Web 2.0 – Thoughts

The first article I read was on “bantamweight publishing.”

Web 2.0 Publishing

Mark Drapeau brought up some interesting points on attribution, or lack thereof, of quotes and hashtags and how the line of what is considered plagiarism on social networking sites is undefined at this time.  Drapeau asks the question, “Who owns your sentences once you publish them?”  I had to stop and think about this. Do I still own them, does the site on which I publish own them, or are the witty remarks I make now public domain?  This certainly makes me pause and think about what I post.  If, by some rare alignment of the stars, I post some pithy and witty comment, will it stay mine?  How can I make sure it stays attributed to me?

These questions will definitely need to be answered in the near future as the Web 2.0 expands, especially if money becomes involved.  As Drapeau pointed out, what if someone gets a macropublishing deal based on someone else’s comments.  How can someone prove the comments were theirs to begin with?  The legal ramifications of are mind-boggling to say the least.

The second article I read was regarding how Web 2.0 has changed how information is disseminated.

Web 2.0 Response

The article pointed out to me how the dissemination of information has changed in the last few years due to Web 2.0.  Even though I rarely watch the news, I know what is going on from posts on my social networking sites.  People can now instantly exchange up-to-date information to a group of people, including a whole country in the case of this article, in a nanosecond.  The recent success of so many of the Tea Parties around the country is a testament to this. The traditional news outlets have not been advertising the Parties, but this does not seem to be a problem as most people are finding out about them via Twitter, Facebook, etc. A friend of mine recently went to a Tea Party march on Washington in September.  Because of hand held Web 2.0 devices, the crowd was very much aware of the myriad of changes in the plan that had to occur because of the higher turn out of people attending the march.  This made me reflect that no longer can one person or body be able to control the dissemination of information.  Web 2.0 has changed how the masses receive their information and the speed at which it is received.  I think that this will greatly impact our society.   People will see that there are many versions of the truth out there – not just the “official” line.  Socially closed countries such as Iran and Pakistan will feel the impact more acutely.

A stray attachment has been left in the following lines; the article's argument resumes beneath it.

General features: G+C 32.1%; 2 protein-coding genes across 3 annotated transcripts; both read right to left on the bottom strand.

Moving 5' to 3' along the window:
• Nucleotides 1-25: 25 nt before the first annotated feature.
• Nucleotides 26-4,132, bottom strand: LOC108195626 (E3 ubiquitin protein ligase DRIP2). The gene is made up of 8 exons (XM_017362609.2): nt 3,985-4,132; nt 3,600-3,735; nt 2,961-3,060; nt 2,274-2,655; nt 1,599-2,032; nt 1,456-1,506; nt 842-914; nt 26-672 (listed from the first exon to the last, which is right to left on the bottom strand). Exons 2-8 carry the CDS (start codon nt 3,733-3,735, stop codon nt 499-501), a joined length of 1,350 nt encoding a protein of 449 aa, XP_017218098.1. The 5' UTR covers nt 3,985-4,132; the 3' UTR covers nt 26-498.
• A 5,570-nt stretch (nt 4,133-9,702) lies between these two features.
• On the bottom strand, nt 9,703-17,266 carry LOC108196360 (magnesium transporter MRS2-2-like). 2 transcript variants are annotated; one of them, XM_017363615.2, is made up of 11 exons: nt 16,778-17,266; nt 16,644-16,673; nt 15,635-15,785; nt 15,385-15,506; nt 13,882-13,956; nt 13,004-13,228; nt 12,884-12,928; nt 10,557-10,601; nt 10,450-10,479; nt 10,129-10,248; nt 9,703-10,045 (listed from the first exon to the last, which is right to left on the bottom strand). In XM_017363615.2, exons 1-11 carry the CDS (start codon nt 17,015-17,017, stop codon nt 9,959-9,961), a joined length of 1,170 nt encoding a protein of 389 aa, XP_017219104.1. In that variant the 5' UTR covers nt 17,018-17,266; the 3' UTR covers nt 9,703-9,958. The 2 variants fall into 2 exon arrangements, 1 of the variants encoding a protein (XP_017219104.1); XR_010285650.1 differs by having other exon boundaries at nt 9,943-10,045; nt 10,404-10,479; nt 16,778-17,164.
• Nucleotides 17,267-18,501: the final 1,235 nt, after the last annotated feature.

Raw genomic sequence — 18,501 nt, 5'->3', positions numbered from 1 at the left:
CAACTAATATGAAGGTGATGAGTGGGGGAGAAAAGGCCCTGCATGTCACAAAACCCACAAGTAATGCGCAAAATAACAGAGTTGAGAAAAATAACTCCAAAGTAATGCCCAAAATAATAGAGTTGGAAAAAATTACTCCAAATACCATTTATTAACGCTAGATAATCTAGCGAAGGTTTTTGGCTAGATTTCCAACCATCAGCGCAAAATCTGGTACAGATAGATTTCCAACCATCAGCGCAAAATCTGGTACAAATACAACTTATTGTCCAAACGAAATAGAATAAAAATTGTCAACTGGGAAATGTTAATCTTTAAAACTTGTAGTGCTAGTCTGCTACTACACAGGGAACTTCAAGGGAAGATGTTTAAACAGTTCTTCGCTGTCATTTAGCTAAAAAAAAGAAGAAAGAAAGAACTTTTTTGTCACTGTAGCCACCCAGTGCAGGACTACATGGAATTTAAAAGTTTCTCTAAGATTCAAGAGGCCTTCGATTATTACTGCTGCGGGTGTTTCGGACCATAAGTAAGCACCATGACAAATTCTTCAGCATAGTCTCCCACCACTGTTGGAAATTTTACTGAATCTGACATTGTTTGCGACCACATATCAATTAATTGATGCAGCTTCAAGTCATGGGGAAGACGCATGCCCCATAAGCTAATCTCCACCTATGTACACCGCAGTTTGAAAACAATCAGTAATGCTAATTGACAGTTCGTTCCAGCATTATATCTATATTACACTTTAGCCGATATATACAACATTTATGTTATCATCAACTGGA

The final article I read was on education and Web 2.0.

Web 2.0 Education

This article made me think about the way we communicate today and how that has changed so rapidly in the last few years.  Web 2.0 has its own language and syntax.  The use of letters and numbers to shorten words and not using complete sentences are some examples of this.  It has almost become a “foreign language.”  This creates a language barrier between generations that has not been there before.  I personally still have some difficulty deciphering some text messages and some abbreviations on social networking sites, but I am quickly learning.  My mother on the other hand, is totally lost and she is just 20 years older than me.  So what impact is this “foreign” language – the language of Web 2.0 going to have on our society?  Will the accepted rules change or will the English professors hang on tooth and nail to “correct” language grammar, spelling and syntax?  I can already see the impact Web 2.0 has had on our language.  I am currently taking Writing 1 online through CCCCD.  We have to post every week in response to questions posted by our instructor.  Those students who are in my age bracket use very traditional English, punctuation, and capitalization.  The students who are just out of high school rarely capitalize or punctuate, and the syntax is a little “off.”  I also believe that as time progresses we are going to see a widening of the generational gap which will make communication with our elders that much more difficult.

I also want to add, that after reading several other articles on Web 2.0, it occurred to me that Web 2.0 is causing a blurring of the public self and the private self.  In other words, to quote George Costanza on Seinfeld, “worlds are colliding!”  The persona you present at work may be different than the one you present at church or with your football buddies.  Through social networking sites, those worlds are merging.  I think that this is going to either change people into having only one persona, or a more likely outcome is that people are going to be very cautious who they “friend” and what they post.  Who knows what a prospective employer might find if they decide to look you up on Facebook!


2 responses to this post.

  1. Wow you gave so much detail I love it! Your opinions on Web 2.0 gave a lot of insight and it seems like our opinions are similar. I enjoyed reading your blog and thanks for all the great information!


  2. As to the ownership of comments I think the law will quickly state the rule there. It is easy to search for a phrase nowadays on blogs and see the original author. Although sometimes the user will be subject to a terms of use for a forum or website. Site owners can reserve the right to use any users comments or content and possibly claim ownership. Of course a judge can overrule any claim a site owner might make on a users words. Also as is evidenced by FBI cyber investigations it is relatively easy to exact the IP addresses of commenters to find out a persons true identity and location. There are precious few ways to hide an IP address, and one would have to be aware of of their digital fingerprints to search out said software.


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